Personal photo - Benjamin Hopkins

Ben Hopkins

Doctoral Student at the

Rex Richards Building, South Parks Road, Oxford OX1 3QU



I am a first year DPhil student on the Doctoral Training Programme in Interdisciplinary Bioscience funded by a generous EP Abraham Cephalosporin-Oxford Graduate Scholarship with additional support from the BBSRC. As an undergraduate, I studied biolgical sciences at Merton College, Oxford, specialising in evolutionary biology, animal behaviour, and behavioural ecology, and graduating with a first class. My interests within the biological sciences are broad but generally centre around 'ultimate questions'. That is to say, questioning why a phenotype has evolved and why it is as it is. Currently, specific interests include the mechanisms by which fitness is maximised during sex as viewed through the framework of social evolutionary theory. This includes plasticity in ejaculate composition, the costs of courtship, and the broad classification and identification of episodes of cooperation and conflict during these processes. I also maintain an interest in animal signalling with a particular emphasis on the informational content of signals.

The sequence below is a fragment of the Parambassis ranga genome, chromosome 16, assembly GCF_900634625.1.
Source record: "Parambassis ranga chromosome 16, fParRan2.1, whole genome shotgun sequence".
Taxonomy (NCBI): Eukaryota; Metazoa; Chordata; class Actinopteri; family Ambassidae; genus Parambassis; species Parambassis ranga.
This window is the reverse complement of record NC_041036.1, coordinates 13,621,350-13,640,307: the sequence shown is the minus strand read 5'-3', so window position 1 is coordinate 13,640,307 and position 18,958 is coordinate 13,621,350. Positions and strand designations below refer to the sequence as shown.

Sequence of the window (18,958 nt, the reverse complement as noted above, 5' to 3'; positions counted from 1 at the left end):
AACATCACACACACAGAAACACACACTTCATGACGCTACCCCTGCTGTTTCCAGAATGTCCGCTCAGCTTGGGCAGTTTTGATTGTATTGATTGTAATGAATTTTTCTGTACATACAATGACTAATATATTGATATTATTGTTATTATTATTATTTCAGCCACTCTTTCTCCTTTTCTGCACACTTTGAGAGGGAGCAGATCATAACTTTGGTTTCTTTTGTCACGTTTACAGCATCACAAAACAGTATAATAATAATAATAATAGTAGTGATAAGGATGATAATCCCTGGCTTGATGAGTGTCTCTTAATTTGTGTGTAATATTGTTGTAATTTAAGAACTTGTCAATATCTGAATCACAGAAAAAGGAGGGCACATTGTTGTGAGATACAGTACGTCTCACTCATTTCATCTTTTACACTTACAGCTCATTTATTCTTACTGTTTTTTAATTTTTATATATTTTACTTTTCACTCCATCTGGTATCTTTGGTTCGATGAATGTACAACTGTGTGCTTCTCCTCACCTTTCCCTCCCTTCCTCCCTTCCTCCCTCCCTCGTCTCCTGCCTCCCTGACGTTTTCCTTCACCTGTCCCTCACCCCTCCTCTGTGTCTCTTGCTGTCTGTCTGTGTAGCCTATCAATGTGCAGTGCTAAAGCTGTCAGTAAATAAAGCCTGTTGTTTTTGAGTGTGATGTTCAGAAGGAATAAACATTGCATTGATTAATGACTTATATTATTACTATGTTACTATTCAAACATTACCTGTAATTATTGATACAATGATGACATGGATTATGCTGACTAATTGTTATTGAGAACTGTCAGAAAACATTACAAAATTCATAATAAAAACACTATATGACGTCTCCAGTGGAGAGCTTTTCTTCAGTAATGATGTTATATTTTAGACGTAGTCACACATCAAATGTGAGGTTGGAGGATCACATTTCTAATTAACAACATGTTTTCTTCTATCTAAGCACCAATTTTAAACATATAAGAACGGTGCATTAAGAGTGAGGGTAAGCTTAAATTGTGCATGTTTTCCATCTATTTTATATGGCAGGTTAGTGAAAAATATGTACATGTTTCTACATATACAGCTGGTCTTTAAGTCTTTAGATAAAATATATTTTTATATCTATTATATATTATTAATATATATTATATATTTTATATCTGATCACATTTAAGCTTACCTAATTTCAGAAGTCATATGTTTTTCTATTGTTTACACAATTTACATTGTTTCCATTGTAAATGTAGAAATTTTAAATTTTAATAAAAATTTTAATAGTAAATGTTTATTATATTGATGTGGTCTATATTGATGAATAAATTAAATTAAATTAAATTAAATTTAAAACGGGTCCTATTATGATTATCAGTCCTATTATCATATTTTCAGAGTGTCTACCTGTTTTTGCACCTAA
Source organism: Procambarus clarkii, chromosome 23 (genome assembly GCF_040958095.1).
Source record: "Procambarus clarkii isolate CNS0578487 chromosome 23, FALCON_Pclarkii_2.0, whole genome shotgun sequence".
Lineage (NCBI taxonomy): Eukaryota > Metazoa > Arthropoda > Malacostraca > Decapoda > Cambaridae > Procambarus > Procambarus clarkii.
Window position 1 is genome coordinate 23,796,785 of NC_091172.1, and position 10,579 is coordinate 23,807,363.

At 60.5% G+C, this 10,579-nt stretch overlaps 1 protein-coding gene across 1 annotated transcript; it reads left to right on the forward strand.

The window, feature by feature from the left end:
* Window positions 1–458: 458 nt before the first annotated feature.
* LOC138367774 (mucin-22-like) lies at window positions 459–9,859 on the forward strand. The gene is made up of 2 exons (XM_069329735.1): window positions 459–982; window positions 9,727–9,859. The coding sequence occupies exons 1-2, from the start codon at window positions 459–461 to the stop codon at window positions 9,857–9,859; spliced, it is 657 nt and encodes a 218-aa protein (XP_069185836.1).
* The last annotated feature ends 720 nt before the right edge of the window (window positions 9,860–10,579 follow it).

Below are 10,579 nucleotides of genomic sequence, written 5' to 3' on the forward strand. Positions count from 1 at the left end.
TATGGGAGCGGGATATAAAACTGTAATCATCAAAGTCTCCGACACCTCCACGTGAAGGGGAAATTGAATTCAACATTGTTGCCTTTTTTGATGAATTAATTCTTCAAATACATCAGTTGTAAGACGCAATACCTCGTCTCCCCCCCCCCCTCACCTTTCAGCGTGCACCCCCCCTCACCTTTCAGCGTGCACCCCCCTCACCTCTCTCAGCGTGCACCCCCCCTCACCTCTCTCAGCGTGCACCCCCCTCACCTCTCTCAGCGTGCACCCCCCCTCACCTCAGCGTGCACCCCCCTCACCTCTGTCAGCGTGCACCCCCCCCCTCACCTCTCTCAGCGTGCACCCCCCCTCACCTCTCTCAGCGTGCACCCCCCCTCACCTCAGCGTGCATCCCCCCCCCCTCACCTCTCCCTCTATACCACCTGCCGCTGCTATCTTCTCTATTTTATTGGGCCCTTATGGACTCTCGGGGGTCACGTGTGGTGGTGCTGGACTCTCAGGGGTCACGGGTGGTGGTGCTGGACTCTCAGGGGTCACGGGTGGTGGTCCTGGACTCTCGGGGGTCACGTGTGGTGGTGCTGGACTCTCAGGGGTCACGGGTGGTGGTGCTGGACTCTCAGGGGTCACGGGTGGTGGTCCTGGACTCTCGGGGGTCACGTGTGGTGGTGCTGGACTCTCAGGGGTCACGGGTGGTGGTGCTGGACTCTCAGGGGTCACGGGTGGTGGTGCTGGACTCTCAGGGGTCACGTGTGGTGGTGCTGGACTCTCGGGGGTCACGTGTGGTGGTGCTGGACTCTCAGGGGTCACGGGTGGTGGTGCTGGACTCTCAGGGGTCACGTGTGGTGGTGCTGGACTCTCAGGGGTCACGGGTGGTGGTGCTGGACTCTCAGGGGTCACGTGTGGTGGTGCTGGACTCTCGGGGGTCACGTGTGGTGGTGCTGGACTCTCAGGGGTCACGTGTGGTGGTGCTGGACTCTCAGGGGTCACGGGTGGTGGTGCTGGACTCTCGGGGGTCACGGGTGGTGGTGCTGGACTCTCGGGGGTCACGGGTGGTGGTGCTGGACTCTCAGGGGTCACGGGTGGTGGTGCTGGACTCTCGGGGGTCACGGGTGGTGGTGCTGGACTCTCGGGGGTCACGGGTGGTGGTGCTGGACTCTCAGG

2014-2018: DPhil Interdisciplinary Bioscience, Linacre College, University of Oxford

2011-2014: BA (Hons) Biological Sciences, Merton College, University of Oxford (First Class)


2013: Merton College Summer Research Grant, Univeristy of Oxford:
Awarded a competitive research grant from Merton College of £355 plus accommodation to undertake a 6‐week independent research project under the supervision of Professor Tim Guilford on the role of courtship display in lifetime monogamous birds. Incorporated a short period of fieldwork on Skomer Island. Produced a 12,000‐word discussion of these ideas.
2013: David Kirby Memorial Award Research Grant, University of Oxford:
Awarded a competitive £500 research grant to study how accessory gland secondary cells mediate sexual conflict and sperm competition in Drosophila melanogaster under the supervision of Dr Stuart Wigby. Utilised a variety of techniques such as dissection of accessory glands and cell staining, fly-husbandry, wide‐scale competition assays, and statistical analyses (using JMP and R). Acquired experience with GM organisms and temperature-­sensitive transcriptional repressor constructs. Attended journal clubs and meetings with collaborators in other departments. Produced 7,000‐word dissertation on findings.
2010-2012: Research Placements,Cardiff University:
Worked on the role of cAMP in promoting the aggregation response of Dictyostelium discoideum under Dr Regina Teo. Two placements with Dr Karen Reed investigating expression of a group of imprinted genes in mouse intestinal tumourigenesis using RNA extraction and qRT‐PCR.
2010: Nuffield Bursary Funded Research Student,Cardiff University:
Competitively secured £400 funding for a 5-­week project in Professor Alan Clarke’s lab examining the role of Hunk protein kinase in the regulation of intestinal epithelial cell migration in mice. Use of immunohistochemistry, microscopy, dissection, histological analysis, and data analysis. Generated a written report on findings.



Overview of research on monogamous bird courtship display
The Wigby Lab
Personal EGI page
LinkedIn profile